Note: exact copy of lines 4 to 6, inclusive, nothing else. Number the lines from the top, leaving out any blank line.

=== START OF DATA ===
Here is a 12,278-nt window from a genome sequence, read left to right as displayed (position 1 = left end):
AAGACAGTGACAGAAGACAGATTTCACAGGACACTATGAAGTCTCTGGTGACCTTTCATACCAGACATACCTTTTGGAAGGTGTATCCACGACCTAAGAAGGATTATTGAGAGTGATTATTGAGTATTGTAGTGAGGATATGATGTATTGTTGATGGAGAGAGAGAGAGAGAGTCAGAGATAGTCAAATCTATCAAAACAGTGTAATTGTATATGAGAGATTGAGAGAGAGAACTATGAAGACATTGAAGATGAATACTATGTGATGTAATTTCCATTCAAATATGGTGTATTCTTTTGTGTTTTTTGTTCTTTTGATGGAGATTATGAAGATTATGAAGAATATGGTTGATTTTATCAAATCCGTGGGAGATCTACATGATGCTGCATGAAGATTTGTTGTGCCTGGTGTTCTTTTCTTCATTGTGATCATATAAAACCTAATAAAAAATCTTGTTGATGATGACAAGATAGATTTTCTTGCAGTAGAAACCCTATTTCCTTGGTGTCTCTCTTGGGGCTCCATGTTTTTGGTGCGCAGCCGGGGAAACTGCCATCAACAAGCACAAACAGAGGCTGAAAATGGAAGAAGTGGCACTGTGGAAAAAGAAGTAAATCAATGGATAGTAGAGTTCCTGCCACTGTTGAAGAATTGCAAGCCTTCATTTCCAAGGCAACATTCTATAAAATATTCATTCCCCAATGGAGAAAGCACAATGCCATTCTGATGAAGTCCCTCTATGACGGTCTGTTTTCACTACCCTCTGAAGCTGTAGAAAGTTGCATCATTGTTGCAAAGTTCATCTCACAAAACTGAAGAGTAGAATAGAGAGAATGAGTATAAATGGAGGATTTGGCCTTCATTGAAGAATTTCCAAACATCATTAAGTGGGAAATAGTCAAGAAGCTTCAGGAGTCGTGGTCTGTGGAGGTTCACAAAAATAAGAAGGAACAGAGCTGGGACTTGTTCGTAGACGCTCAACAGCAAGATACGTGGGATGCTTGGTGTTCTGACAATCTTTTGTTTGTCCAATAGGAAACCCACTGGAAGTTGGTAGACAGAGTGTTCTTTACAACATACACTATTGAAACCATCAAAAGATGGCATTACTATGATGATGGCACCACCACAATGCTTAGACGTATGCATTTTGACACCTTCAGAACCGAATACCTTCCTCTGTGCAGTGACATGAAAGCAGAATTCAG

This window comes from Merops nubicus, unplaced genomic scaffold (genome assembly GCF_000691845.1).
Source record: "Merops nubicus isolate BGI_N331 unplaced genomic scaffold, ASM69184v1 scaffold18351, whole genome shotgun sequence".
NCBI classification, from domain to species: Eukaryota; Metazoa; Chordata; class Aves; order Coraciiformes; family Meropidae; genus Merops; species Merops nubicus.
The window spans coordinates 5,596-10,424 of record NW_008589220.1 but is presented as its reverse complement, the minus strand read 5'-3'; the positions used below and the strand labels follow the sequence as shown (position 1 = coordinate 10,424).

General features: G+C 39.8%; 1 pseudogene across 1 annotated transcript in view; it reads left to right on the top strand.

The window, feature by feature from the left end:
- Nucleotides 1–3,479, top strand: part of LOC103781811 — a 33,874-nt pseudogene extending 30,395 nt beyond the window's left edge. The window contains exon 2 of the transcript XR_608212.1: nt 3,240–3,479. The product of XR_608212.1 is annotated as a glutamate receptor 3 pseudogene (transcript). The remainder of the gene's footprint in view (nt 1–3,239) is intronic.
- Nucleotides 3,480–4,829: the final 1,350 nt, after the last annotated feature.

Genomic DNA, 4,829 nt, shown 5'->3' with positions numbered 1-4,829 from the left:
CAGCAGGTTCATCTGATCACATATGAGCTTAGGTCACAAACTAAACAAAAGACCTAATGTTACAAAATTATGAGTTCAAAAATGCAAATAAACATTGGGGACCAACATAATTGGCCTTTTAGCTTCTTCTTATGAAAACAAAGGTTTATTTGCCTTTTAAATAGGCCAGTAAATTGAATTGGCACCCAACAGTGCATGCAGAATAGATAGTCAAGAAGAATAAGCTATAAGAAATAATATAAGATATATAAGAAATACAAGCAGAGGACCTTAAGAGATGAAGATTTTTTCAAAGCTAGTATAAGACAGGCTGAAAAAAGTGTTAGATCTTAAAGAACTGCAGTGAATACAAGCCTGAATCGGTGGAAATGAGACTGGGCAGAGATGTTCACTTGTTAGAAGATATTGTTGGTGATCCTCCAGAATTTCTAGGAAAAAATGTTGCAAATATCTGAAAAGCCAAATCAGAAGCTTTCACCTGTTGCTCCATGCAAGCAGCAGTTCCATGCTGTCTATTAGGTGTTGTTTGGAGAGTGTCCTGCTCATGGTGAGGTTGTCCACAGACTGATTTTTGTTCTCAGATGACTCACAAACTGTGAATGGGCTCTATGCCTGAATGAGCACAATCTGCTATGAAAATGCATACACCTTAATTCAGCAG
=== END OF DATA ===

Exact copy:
Source record: "Merops nubicus isolate BGI_N331 unplaced genomic scaffold, ASM69184v1 scaffold18351, whole genome shotgun sequence".
NCBI classification, from domain to species: Eukaryota; Metazoa; Chordata; class Aves; order Coraciiformes; family Meropidae; genus Merops; species Merops nubicus.
The window spans coordinates 5,596-10,424 of record NW_008589220.1 but is presented as its reverse complement, the minus strand read 5'-3'; the positions used below and the strand labels follow the sequence as shown (position 1 = coordinate 10,424).